There is a difference between an offer and a committable offer, something he found out the hard way in the recruitment of former LSU quarterback Brandon Harris.
Alabama "offers" Harris, his coach gets persnickety about it, and then Alabama says he has an OFFER, only for that offer to be back to scare-quotes status by june:
"Napier calls me the next day and says, 'Coach, I have some good news for you. Tell Brandon to call me on this phone during this period and I'll put Nick Saban on the phone,"' Feaster said. "We do that and Saban says, 'You have a scholarship at the University of Alabama.' So, they gave him a scholarship offer. It was a committable offer.
"By the time he gets to campus in June -- and I'm not saying Brandon was going to commit to Alabama -- it wasn't an option. Basically what they told him is that we got other guys that are going to come through here, and I promised them a shot. So we have to wait and see then."
As far as malfeasance on the recruiting trail goes, this is small potatoes. Whether or not a kid is a "take" changes constantly for every school, including Michigan. Getting upset because Alabama changed their mind about a kid before he even committed is some special snowflake stuff. (Also that guy lost his job to a Purdue transfer, sooooo...)
MSU update. The gymnastics coach was forcibly retired and now faces three allegations that she downplayed sexual assault reports from Larry Nassar:
The allegation — the third made specifically against Klages — was first made in a court document filed Jan. 27 seeking to add the athlete to the federal lawsuit against Michigan State University, Nassar, USA Gymnastics and Twistars gymnastics club in Dimondale.
Those documents, filed by attorney Jamie White, didn't identify Klages, but said it was "a member of MSU’s coaching staff."
White, the attorney for the gymnast who says Nassar sexually assaulted her during medical appointments, confirmed on Tuesday that it was Klages who spoke to his client's mother.
He also confirmed that it was Klages who told his client's mother that "Nassar’s digital penetrations of (the athlete's) vagina was a proven medical treatment."
If you believe the reports sufficiently to "retire" her you should be firing her for cause.
Michigan State has suspended Curtis Blackwell, a recruiting staffer. They won't say why, but it's not too hard to draw a line between that and this:
Blackwell's suspension comes as a criminal investigation into three Michigan State football players is ongoing. Michigan State announced last week that a member of the football staff also had been suspended pending the completion of that investigation.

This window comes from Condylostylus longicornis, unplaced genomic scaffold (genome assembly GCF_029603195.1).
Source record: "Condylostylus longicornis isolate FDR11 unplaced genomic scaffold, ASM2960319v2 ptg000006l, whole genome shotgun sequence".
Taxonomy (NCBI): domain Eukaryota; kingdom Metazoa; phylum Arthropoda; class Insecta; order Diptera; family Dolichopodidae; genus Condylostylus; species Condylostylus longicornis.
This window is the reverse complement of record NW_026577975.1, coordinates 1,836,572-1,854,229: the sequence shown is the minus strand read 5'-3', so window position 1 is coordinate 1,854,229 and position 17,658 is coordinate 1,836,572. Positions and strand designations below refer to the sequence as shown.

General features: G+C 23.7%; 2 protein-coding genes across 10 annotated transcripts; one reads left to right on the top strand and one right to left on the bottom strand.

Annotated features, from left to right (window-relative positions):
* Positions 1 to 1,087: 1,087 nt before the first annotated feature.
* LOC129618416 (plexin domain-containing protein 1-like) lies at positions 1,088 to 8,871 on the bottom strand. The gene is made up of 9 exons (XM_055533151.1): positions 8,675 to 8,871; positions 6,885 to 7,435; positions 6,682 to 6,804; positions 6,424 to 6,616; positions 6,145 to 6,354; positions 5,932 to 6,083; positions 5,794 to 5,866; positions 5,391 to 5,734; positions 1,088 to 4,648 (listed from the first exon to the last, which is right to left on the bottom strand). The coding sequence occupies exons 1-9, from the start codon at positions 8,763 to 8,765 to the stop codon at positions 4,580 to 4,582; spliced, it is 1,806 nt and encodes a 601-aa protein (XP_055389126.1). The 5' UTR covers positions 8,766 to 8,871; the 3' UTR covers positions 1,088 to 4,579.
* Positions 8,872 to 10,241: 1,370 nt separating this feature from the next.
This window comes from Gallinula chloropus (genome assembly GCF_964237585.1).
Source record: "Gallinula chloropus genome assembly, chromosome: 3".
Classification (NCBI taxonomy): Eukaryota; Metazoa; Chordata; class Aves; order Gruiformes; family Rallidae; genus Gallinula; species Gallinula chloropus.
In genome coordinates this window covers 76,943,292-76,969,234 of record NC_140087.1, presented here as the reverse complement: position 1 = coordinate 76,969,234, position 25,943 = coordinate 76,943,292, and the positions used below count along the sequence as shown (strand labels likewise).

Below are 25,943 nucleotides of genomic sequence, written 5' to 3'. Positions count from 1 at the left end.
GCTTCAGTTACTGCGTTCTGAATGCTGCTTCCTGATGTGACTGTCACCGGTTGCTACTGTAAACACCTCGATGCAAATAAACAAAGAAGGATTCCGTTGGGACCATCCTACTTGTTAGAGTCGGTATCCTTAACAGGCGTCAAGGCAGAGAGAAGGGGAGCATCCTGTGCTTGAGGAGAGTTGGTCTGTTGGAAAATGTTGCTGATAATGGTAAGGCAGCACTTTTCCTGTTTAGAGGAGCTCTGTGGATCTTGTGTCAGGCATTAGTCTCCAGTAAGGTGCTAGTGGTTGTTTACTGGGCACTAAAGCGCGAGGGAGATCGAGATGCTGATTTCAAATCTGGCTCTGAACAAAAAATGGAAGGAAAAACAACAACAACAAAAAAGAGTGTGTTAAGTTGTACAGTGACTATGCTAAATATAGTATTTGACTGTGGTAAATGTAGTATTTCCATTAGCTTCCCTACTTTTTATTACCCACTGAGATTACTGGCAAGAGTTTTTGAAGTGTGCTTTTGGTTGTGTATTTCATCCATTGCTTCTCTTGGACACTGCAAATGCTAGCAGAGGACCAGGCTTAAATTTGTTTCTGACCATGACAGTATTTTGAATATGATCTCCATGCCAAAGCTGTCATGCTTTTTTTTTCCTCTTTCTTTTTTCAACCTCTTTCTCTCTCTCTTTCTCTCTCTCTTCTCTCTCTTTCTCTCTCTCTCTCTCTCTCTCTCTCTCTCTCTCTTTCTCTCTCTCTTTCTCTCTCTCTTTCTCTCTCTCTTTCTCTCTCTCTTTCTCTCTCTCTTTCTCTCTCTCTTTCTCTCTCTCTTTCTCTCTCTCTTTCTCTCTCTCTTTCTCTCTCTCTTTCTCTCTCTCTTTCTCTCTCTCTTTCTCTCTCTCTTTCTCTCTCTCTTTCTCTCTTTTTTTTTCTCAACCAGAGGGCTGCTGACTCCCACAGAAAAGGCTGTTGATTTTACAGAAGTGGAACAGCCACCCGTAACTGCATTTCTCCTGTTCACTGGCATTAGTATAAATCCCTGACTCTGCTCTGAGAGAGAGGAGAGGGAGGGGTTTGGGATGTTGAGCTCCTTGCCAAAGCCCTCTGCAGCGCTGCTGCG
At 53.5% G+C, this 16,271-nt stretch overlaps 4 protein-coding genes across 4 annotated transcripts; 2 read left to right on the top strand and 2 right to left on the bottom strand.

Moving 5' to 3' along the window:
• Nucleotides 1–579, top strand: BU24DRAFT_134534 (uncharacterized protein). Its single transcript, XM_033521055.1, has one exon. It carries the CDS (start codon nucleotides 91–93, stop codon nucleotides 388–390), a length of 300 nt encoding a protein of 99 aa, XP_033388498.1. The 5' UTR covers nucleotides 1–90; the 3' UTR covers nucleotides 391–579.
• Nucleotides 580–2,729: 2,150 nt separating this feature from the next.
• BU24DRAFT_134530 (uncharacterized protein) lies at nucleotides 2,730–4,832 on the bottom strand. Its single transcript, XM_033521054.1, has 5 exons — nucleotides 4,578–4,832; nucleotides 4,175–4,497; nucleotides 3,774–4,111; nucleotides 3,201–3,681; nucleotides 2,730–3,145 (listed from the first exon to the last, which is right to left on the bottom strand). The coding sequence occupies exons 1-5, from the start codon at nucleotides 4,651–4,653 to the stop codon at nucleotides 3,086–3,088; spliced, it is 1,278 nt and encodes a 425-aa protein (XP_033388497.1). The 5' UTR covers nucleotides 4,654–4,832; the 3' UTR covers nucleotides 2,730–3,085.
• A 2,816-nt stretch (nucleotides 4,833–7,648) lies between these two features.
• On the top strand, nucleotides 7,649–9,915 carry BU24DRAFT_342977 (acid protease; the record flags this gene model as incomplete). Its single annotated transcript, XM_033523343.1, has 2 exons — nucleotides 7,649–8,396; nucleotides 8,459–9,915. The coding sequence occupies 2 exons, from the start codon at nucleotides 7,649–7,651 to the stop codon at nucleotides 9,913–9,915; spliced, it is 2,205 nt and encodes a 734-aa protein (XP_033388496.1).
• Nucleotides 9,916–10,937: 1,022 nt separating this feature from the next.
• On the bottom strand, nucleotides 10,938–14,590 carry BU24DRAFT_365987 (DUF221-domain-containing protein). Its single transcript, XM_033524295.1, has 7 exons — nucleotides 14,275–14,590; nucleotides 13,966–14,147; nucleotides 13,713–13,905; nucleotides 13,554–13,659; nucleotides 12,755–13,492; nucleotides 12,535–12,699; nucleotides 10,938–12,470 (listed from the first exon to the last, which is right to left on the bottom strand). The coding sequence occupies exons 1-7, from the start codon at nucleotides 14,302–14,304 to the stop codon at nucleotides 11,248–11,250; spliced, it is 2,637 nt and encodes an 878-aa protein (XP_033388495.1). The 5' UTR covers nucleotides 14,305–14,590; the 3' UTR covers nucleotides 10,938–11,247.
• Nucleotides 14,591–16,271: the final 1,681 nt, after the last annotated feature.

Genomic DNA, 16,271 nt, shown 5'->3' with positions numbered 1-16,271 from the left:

The police have requested warrants for the three players in question.
Also Demetrius Cooper was charged with spitting on a parking enforcement officer. Oh and Malik McDowell fell out of Mel Kiper's first round for reasons other than his talent. In a normal year this would be part of the rivalry pointing and laughing. This year not so much. That whole athletic department looks to be in total chaos.
Stop with the video, fergodsakes. Interesting piece on the demise of Scout media, which was accelerated by a push towards making everything a video, even the things that should definitely not be videos:
Advertisers might also have been skittish because of where most of Scout’s traffic came from. Despite a costly thrust into video, part of a massive, costly overhaul of Scout’s CMS, nearly 80 percent of Scout’s traffic comes from visits to its message boards, which are reserved for subscribers. Though the developers team claimed the addition of video in 2015 drove tens of millions of views within six months of its launch, Scout’s traffic was relatively flat or declining year-over-year from 2014 to 2015, according to comScore data.
Almost all of those videos were worthless. They're still doing it. I can't tell you how many Scout tabs I open and then disgustedly close because they're a hundred words trying to induce me to watch a recruit get interviewed for five minutes—a video that would already be autoplaying if I hadn't sought out a Chrome extension to disable said feature. ("Disable HTML 5 Autoplay," FWIW.)
Autoplay video is a scam. Person opens page, video plays, person does not watch video, counts as a hit anyway, publisher tries to leverage those numbers into high CPM video ads that no one will ever watch.
Etc.: Here's a video with athletic directors, including Warde Manuel, discussing a potential student protest. I did not watch it despite having interest in the subject matter, because it is a video.
Bracket Watch: Safely In For Now